Why it's high time for a sea change
We need a new deal for our seas: greater protection, less destructive fishing and less pollution, says Callum Roberts
The raw splendour of the Co Antrim coast draws visitors from across the world. Facing seawards, they contemplate timeless scenes that seem almost unchanged since it was first settled thousands of years ago.
But appearances are deceptive. Beneath the waves, today's seas are profoundly different from those of the past and are still changing fast.
In the 16th century, Spain paid the British Crown £1,000-a-year to fish in Northern Ireland's rich waters. Nineteenth century inventories described these coasts as abounding with the finest cod, ling, skate, turbot, conger and other prime fish.
Mighty herring shoals visited seasonally and its sea loughs were renowned for their superb oysters and dense shellfish beds, prized as food and valued as fishing bait. In 1830, Londonderry and Antrim boasted nearly 3,000 fishermen working from more than 700 boats.
Today, those seas have seen their life dwindle in the face of escalating fishing pressure, ignorance and neglect.
Northern Ireland now borders two of the most overfished and degraded seas in Europe: the Irish Sea and Firth of Clyde.
What is surprising about their fates is the speed of collapse and the fact it has taken so long to notice that there is anything wrong.
In both seas, fisheries prospered throughout much of the 20th century as the fishing fleet mechanised and became more powerful.
There were early-warning signs in the decline of herring fisheries through the 1960s and 1970s, but overall catches of cod, haddock and other bottom fish held up well.
Then, in the mid-1980s in the Clyde and after 1990 in the Irish Sea, landings of these fish went into a terminal nosedive, to the point of virtual disappearance now.
These collapses would have been catastrophic had there been nothing left to catch. But there are still valuable prawns and scallops to be had.
They are taken using fine-mesh trawl nets for prawns and steel dredges with downward-pointing teeth for scallops.
It is the rise of these fisheries in the last few decades that we should look to for the cause of collapse in the rest.
Together, prawn trawlers sieve and scallopers rake virtually every square metre of these seas. Prawn boats scoop up juvenile fish long before they mature and reproduce, while scallopers sweep away nearly everything that lives on the seabed, destroying fish habitats.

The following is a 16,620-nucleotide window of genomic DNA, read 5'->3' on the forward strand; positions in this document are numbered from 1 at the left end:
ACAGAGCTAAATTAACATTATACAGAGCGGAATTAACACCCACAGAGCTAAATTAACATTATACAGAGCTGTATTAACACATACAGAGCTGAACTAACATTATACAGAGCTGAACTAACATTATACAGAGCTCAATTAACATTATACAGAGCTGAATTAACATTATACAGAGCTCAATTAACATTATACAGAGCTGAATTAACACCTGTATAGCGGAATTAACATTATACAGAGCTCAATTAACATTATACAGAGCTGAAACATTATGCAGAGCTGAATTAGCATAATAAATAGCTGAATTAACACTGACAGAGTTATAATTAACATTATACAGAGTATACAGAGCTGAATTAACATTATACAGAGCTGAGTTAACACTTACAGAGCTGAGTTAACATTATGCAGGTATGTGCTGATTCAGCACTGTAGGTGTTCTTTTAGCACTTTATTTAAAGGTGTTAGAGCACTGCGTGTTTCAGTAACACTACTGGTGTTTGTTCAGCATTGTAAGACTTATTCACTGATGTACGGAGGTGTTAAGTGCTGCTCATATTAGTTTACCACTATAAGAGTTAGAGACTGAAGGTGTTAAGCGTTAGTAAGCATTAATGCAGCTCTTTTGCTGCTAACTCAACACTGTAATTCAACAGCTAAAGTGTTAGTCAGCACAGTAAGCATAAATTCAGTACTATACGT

It was failure to recognise the enormous collateral damage of scallop-dredging that led to Northern Ireland's most notorious conservation lapse - the destruction of Strangford Lough's horse mussel beds.
Strangford's importance to marine life has been recognised with just about every conservation designation on offer: Marine Nature Reserve, Special Area of Conservation, Special Protection Area, Area of Special Scientific Interest, European Marine Site and Ramsar wetland.
But laws alone are worthless.
At about the size of a human hand, horse mussels are larger versions of the blue mussels commonly bought from fishmongers. They once formed dense beds that crusted huge areas of seabed, but have hung on only in places that have escaped trawl or dredge, such as sea loughs.
Sadly, in spite of all the legislation, few people thought it important to protect Strangford Lough from scallop-dredging and so its horse mussel beds were smashed to pieces, taking with them hundreds of other species.
This might seem like an unfortunate and isolated incident, but it speaks volumes of our neglect of life in the sea. Successive governments have thought that protection can be achieved without ever needing to scale back fishing.
While such a position helps garner fishing industry co-operation it is disingenuous and, ultimately, as destructive to the fishing industry as it is to mussels. When fish run out, the industry will disappear, too.
These are difficult times for life in the sea and overfishing is not the only reason to seek a management rethink.
The world is changing fast. Irish seas have warmed about 1C in the last 50 years and become more acidic as carbon dioxide emissions have dissolved in the water.
Acidification is making life harder for thousands of species that create chalky skeletons, or shells, from calcium carbonate (which includes scallops and prawns).
These stresses are compounded by pollution, coastal and offshore developments, even underwater noise.
As the seas become more hostile to life, they become more hostile for us.
Polluted beaches heaped with rotting weed have claimed lives in France, dead zones choke life from huge areas of the Baltic, toxic plankton blooms hospitalise beachgoers in the Adriatic and plagues of jellyfish shut down power stations in Scotland and wipe out farmed salmon in Ireland. None is a direct result of overfishing, but all are worse for it.
The bad news is that we will struggle for decades more to control climate change and population growth, so conditions will get worse before they get better.
This is why we need a new deal for life in the sea: much greater protection, less destructive fishing and less pollution of all kinds.
If the seas are to continue to meet human needs through the coming century, we need urgently to recover their abundance and variety of life and rebuild degraded habitats.